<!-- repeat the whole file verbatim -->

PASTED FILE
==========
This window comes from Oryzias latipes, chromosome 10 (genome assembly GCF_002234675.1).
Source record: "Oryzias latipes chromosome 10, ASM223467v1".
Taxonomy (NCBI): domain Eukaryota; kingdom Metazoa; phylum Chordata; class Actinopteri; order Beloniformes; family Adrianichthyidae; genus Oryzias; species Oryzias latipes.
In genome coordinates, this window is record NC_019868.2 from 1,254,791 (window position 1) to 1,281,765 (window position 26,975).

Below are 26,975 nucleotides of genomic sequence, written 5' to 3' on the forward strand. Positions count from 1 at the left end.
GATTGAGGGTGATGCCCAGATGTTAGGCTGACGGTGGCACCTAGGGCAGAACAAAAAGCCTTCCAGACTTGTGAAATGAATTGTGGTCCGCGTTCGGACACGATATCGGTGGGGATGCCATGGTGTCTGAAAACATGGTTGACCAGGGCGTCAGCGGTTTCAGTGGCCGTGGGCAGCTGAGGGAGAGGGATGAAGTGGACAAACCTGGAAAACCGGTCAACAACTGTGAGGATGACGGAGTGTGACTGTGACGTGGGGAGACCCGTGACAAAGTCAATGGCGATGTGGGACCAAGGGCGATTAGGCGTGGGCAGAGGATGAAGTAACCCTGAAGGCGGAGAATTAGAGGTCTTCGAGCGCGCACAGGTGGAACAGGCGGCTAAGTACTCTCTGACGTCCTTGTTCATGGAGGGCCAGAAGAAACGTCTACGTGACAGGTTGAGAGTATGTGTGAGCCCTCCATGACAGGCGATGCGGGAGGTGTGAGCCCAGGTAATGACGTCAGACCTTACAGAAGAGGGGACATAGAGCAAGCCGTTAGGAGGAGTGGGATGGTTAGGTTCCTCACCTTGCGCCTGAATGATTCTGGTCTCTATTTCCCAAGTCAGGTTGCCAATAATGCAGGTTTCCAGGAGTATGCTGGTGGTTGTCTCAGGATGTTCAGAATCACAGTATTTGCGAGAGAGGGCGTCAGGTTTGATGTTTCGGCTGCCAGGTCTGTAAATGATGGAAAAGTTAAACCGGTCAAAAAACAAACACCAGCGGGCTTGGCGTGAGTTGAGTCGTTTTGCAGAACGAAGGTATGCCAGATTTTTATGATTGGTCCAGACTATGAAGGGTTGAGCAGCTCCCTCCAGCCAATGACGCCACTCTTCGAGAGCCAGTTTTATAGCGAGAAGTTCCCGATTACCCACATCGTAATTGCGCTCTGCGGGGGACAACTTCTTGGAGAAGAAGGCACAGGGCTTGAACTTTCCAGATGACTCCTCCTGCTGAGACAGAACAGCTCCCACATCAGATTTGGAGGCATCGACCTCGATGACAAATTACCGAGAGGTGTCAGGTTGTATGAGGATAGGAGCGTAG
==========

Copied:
This window comes from Oryzias latipes, chromosome 10 (genome assembly GCF_002234675.1).
Source record: "Oryzias latipes chromosome 10, ASM223467v1".
Taxonomy (NCBI): domain Eukaryota; kingdom Metazoa; phylum Chordata; class Actinopteri; order Beloniformes; family Adrianichthyidae; genus Oryzias; species Oryzias latipes.
In genome coordinates, this window is record NC_019868.2 from 1,254,791 (window position 1) to 1,281,765 (window position 26,975).

Below are 26,975 nucleotides of genomic sequence, written 5' to 3' on the forward strand. Positions count from 1 at the left end.
GATTGAGGGTGATGCCCAGATGTTAGGCTGACGGTGGCACCTAGGGCAGAACAAAAAGCCTTCCAGACTTGTGAAATGAATTGTGGTCCGCGTTCGGACACGATATCGGTGGGGATGCCATGGTGTCTGAAAACATGGTTGACCAGGGCGTCAGCGGTTTCAGTGGCCGTGGGCAGCTGAGGGAGAGGGATGAAGTGGACAAACCTGGAAAACCGGTCAACAACTGTGAGGATGACGGAGTGTGACTGTGACGTGGGGAGACCCGTGACAAAGTCAATGGCGATGTGGGACCAAGGGCGATTAGGCGTGGGCAGAGGATGAAGTAACCCTGAAGGCGGAGAATTAGAGGTCTTCGAGCGCGCACAGGTGGAACAGGCGGCTAAGTACTCTCTGACGTCCTTGTTCATGGAGGGCCAGAAGAAACGTCTACGTGACAGGTTGAGAGTATGTGTGAGCCCTCCATGACAGGCGATGCGGGAGGTGTGAGCCCAGGTAATGACGTCAGACCTTACAGAAGAGGGGACATAGAGCAAGCCGTTAGGAGGAGTGGGATGGTTAGGTTCCTCACCTTGCGCCTGAATGATTCTGGTCTCTATTTCCCAAGTCAGGTTGCCAATAATGCAGGTTTCCAGGAGTATGCTGGTGGTTGTCTCAGGATGTTCAGAATCACAGTATTTGCGAGAGAGGGCGTCAGGTTTGATGTTTCGGCTGCCAGGTCTGTAAATGATGGAAAAGTTAAACCGGTCAAAAAACAAACACCAGCGGGCTTGGCGTGAGTTGAGTCGTTTTGCAGAACGAAGGTATGCCAGATTTTTATGATTGGTCCAGACTATGAAGGGTTGAGCAGCTCCCTCCAGCCAATGACGCCACTCTTCGAGAGCCAGTTTTATAGCGAGAAGTTCCCGATTACCCACATCGTAATTGCGCTCTGCGGGGGACAACTTCTTGGAGAAGAAGGCACAGGGCTTGAACTTTCCAGATGACTCCTCCTGCTGAGACAGAACAGCTCCCACATCAGATTTGGAGGCATCGACCTCGATGACAAATTACCGAGAGGTGTCAGGTTGTATGAGGATAGGAGCGTAG